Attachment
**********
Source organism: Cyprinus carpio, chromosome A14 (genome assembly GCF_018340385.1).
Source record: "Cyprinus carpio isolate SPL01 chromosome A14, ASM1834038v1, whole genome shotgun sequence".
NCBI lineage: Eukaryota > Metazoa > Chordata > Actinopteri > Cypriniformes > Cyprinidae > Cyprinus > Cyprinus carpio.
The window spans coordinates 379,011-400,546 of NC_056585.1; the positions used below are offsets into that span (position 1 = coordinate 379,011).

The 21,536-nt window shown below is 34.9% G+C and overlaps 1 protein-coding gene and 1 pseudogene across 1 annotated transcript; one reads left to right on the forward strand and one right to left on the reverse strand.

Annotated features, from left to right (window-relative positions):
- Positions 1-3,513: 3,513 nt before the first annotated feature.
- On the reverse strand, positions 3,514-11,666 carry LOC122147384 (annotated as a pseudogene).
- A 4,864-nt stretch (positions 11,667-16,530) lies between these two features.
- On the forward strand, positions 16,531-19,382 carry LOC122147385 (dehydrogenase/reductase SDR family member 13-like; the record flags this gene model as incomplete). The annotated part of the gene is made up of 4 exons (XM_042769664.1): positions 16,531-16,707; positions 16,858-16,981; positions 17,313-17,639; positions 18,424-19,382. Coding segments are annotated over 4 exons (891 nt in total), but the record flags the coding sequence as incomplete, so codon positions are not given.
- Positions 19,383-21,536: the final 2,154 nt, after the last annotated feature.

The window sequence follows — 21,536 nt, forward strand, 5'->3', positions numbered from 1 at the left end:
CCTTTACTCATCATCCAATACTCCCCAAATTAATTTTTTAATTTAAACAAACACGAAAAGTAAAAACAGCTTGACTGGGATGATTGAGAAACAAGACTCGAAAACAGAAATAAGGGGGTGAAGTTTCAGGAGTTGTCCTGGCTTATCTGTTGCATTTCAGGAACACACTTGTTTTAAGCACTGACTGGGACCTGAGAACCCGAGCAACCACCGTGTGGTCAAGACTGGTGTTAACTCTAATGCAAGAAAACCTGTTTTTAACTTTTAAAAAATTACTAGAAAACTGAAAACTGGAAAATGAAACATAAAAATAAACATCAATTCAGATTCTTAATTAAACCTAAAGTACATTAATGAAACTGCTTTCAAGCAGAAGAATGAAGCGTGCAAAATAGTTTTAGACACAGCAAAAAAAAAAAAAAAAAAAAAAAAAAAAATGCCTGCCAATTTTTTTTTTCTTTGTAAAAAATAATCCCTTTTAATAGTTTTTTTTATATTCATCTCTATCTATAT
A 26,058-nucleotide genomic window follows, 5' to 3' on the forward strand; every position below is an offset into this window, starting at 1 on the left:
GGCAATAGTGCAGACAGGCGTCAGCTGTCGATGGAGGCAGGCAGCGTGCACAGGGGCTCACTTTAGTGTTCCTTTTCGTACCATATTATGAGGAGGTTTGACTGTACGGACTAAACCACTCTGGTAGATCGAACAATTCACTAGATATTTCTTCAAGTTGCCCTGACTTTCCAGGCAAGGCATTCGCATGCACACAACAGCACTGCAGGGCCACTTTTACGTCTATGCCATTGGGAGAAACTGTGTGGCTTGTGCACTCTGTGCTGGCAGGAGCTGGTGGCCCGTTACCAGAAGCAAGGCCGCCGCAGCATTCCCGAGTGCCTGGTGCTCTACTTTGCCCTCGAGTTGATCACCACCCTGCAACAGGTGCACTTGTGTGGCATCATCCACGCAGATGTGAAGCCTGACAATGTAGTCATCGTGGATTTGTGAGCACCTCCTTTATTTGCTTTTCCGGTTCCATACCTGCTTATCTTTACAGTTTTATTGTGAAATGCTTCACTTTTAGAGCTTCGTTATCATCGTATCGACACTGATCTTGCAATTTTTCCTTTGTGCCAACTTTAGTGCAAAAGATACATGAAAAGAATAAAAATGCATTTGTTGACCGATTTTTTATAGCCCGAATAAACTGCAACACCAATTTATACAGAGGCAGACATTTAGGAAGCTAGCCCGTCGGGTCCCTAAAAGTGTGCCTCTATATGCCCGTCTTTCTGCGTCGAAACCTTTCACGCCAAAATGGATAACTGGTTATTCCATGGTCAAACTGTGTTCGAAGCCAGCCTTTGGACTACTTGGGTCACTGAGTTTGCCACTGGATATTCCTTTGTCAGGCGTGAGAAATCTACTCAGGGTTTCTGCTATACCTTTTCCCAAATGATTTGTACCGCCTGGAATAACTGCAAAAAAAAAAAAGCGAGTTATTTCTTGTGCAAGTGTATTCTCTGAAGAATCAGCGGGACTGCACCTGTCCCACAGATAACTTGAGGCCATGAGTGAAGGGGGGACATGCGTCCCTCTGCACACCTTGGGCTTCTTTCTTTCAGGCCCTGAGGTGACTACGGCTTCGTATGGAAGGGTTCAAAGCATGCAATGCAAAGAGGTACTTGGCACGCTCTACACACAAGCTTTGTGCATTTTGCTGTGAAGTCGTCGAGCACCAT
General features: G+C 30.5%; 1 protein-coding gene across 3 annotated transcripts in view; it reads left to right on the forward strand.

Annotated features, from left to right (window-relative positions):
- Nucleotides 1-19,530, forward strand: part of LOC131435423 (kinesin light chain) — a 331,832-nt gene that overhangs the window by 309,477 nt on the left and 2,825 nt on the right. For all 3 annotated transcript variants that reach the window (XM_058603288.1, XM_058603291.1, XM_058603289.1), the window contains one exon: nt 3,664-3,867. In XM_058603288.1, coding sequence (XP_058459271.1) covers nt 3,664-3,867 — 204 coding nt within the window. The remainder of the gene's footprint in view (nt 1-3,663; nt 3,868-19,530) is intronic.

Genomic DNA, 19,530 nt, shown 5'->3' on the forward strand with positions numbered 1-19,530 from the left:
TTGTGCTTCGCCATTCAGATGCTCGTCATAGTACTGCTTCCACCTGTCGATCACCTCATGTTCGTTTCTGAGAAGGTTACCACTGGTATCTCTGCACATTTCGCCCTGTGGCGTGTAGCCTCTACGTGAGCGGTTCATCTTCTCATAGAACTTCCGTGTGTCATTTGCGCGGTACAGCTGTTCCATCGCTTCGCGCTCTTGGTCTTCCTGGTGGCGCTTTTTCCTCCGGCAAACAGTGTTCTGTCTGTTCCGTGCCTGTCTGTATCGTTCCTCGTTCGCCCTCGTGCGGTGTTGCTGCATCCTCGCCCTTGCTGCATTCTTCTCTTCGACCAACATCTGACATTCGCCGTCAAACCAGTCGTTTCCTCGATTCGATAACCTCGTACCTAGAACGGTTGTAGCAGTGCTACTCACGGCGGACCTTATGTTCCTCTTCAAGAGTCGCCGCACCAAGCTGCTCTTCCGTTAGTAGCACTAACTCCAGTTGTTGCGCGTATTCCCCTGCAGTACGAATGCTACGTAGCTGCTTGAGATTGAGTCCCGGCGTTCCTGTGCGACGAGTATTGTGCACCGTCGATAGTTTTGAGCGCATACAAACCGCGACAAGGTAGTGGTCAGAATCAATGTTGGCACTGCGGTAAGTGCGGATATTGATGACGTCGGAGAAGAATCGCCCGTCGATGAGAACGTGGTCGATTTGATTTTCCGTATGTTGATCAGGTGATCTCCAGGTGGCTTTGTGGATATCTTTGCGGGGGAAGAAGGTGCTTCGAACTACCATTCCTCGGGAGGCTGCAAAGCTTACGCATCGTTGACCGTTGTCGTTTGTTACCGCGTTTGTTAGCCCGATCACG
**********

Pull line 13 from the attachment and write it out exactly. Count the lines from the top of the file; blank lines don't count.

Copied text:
CCTTTACTCATCATCCAATACTCCCCAAATTAATTTTTTAATTTAAACAAACACGAAAAGTAAAAACAGCTTGACTGGGATGATTGAGAAACAAGACTCGAAAACAGAAATAAGGGGGTGAAGTTTCAGGAGTTGTCCTGGCTTATCTGTTGCATTTCAGGAACACACTTGTTTTAAGCACTGACTGGGACCTGAGAACCCGAGCAACCACCGTGTGGTCAAGACTGGTGTTAACTCTAATGCAAGAAAACCTGTTTTTAACTTTTAAAAAATTACTAGAAAACTGAAAACTGGAAAATGAAACATAAAAATAAACATCAATTCAGATTCTTAATTAAACCTAAAGTACATTAATGAAACTGCTTTCAAGCAGAAGAATGAAGCGTGCAAAATAGTTTTAGACACAGCAAAAAAAAAAAAAAAAAAAAAAAAAAAAATGCCTGCCAATTTTTTTTTTCTTTGTAAAAAATAATCCCTTTTAATAGTTTTTTTTATATTCATCTCTATCTATAT